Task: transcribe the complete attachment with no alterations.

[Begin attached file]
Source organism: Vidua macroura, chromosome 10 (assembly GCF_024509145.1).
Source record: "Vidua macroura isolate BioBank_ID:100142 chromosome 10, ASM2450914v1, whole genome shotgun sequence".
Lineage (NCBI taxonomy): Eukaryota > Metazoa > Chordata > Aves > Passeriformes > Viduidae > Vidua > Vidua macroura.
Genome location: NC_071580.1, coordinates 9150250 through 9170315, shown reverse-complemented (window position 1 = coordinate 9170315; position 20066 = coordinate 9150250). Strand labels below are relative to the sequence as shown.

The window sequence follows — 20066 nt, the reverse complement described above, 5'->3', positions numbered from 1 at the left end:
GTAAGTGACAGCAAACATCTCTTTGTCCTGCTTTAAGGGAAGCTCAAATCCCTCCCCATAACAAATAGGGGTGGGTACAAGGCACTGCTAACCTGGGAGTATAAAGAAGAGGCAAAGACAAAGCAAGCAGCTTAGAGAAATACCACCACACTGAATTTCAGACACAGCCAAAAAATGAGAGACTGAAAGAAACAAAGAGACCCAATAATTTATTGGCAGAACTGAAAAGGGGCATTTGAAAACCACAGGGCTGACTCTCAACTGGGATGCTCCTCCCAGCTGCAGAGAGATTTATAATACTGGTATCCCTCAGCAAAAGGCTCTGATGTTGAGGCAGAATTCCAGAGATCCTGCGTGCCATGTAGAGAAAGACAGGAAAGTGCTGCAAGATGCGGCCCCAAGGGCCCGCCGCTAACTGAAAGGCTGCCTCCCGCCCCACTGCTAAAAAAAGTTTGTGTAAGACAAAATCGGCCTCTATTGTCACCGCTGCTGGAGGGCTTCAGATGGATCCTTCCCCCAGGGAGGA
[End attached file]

Source organism: Vidua macroura, chromosome 10 (assembly GCF_024509145.1).
Source record: "Vidua macroura isolate BioBank_ID:100142 chromosome 10, ASM2450914v1, whole genome shotgun sequence".
Lineage (NCBI taxonomy): Eukaryota > Metazoa > Chordata > Aves > Passeriformes > Viduidae > Vidua > Vidua macroura.
Genome location: NC_071580.1, coordinates 9150250 through 9170315, shown reverse-complemented (window position 1 = coordinate 9170315; position 20066 = coordinate 9150250). Strand labels below are relative to the sequence as shown.

The window sequence follows — 20066 nt, the reverse complement described above, 5'->3', positions numbered from 1 at the left end:
GTAAGTGACAGCAAACATCTCTTTGTCCTGCTTTAAGGGAAGCTCAAATCCCTCCCCATAACAAATAGGGGTGGGTACAAGGCACTGCTAACCTGGGAGTATAAAGAAGAGGCAAAGACAAAGCAAGCAGCTTAGAGAAATACCACCACACTGAATTTCAGACACAGCCAAAAAATGAGAGACTGAAAGAAACAAAGAGACCCAATAATTTATTGGCAGAACTGAAAAGGGGCATTTGAAAACCACAGGGCTGACTCTCAACTGGGATGCTCCTCCCAGCTGCAGAGAGATTTATAATACTGGTATCCCTCAGCAAAAGGCTCTGATGTTGAGGCAGAATTCCAGAGATCCTGCGTGCCATGTAGAGAAAGACAGGAAAGTGCTGCAAGATGCGGCCCCAAGGGCCCGCCGCTAACTGAAAGGCTGCCTCCCGCCCCACTGCTAAAAAAAGTTTGTGTAAGACAAAATCGGCCTCTATTGTCACCGCTGCTGGAGGGCTTCAGATGGATCCTTCCCCCAGGGAGGA